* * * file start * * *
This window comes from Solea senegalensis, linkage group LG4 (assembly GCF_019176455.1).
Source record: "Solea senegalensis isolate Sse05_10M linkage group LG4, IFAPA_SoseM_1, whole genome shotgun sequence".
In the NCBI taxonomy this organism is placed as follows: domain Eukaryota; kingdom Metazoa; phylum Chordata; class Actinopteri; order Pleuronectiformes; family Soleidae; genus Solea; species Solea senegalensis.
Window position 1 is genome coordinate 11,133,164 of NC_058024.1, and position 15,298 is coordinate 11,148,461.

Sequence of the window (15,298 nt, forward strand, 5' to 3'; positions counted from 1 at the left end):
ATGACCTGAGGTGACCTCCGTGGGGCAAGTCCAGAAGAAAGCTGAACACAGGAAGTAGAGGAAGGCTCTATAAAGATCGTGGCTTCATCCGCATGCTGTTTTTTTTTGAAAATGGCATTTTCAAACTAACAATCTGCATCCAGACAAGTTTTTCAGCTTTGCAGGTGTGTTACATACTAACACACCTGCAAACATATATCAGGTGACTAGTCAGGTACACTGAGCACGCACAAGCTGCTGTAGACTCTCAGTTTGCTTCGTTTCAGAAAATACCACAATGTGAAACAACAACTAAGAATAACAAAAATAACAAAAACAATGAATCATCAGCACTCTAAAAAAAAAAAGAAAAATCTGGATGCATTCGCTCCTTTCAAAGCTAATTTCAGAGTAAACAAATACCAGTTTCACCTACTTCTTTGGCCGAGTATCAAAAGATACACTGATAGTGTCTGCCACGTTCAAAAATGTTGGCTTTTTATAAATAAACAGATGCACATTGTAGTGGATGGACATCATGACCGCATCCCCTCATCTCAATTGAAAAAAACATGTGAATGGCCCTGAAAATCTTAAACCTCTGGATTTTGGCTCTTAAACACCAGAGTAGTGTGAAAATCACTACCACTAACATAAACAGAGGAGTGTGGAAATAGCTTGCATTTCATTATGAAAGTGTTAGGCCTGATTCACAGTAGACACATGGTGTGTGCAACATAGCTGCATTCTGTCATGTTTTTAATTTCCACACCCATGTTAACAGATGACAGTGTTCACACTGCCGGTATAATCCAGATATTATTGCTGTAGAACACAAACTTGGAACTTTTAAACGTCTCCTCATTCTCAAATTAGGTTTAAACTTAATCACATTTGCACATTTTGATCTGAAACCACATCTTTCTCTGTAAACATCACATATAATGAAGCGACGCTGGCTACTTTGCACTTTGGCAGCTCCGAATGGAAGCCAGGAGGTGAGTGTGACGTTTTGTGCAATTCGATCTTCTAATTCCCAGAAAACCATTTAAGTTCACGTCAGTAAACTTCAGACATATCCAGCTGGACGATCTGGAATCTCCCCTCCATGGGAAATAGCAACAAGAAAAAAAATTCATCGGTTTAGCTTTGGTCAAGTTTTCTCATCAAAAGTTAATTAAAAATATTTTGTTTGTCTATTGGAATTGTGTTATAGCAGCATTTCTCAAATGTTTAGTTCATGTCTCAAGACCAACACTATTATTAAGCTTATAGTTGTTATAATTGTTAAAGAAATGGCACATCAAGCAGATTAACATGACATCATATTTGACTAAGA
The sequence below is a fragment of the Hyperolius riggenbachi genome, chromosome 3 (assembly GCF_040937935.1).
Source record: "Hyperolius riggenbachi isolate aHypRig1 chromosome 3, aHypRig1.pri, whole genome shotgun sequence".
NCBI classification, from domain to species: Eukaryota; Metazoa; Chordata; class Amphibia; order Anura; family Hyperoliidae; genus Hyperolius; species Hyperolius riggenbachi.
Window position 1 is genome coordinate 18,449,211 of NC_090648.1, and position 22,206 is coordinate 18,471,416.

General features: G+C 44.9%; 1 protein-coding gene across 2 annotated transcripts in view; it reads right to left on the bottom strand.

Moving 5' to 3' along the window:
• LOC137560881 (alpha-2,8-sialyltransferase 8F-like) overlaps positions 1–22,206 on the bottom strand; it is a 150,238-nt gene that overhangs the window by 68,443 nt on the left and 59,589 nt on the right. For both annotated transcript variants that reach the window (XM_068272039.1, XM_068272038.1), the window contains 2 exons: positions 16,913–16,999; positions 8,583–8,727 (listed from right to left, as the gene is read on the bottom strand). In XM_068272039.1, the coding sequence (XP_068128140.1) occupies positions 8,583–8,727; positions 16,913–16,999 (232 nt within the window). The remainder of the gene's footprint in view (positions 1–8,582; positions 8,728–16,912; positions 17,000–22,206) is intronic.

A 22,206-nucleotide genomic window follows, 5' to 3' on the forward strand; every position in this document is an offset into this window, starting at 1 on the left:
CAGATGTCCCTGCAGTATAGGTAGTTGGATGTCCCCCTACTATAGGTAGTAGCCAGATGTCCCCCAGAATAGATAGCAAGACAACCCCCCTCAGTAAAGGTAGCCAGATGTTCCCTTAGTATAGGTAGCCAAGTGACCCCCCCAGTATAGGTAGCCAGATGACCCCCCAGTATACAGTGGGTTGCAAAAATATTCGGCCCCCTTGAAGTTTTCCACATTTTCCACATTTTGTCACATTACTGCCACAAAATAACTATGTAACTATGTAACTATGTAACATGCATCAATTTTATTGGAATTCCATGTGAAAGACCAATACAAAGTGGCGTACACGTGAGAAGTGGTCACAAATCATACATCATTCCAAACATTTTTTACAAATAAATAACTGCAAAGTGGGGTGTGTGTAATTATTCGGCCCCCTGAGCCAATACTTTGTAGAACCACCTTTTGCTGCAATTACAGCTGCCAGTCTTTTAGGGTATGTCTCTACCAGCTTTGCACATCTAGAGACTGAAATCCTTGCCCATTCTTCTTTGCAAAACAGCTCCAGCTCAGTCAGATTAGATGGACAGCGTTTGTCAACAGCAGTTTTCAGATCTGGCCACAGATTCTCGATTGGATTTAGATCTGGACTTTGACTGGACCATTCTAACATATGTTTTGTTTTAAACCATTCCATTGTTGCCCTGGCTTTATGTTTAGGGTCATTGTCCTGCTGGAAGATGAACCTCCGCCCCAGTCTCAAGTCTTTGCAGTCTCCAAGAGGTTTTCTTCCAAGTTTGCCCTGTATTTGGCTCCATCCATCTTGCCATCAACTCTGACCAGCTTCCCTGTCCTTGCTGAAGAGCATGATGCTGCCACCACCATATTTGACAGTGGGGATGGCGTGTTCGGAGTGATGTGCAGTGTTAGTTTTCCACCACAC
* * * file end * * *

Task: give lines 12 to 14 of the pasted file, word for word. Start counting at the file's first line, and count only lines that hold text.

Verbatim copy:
Moving 5' to 3' along the window:
• LOC137560881 (alpha-2,8-sialyltransferase 8F-like) overlaps positions 1–22,206 on the bottom strand; it is a 150,238-nt gene that overhangs the window by 68,443 nt on the left and 59,589 nt on the right. For both annotated transcript variants that reach the window (XM_068272039.1, XM_068272038.1), the window contains 2 exons: positions 16,913–16,999; positions 8,583–8,727 (listed from right to left, as the gene is read on the bottom strand). In XM_068272039.1, the coding sequence (XP_068128140.1) occupies positions 8,583–8,727; positions 16,913–16,999 (232 nt within the window). The remainder of the gene's footprint in view (positions 1–8,582; positions 8,728–16,912; positions 17,000–22,206) is intronic.

A 22,206-nucleotide genomic window follows, 5' to 3' on the forward strand; every position in this document is an offset into this window, starting at 1 on the left: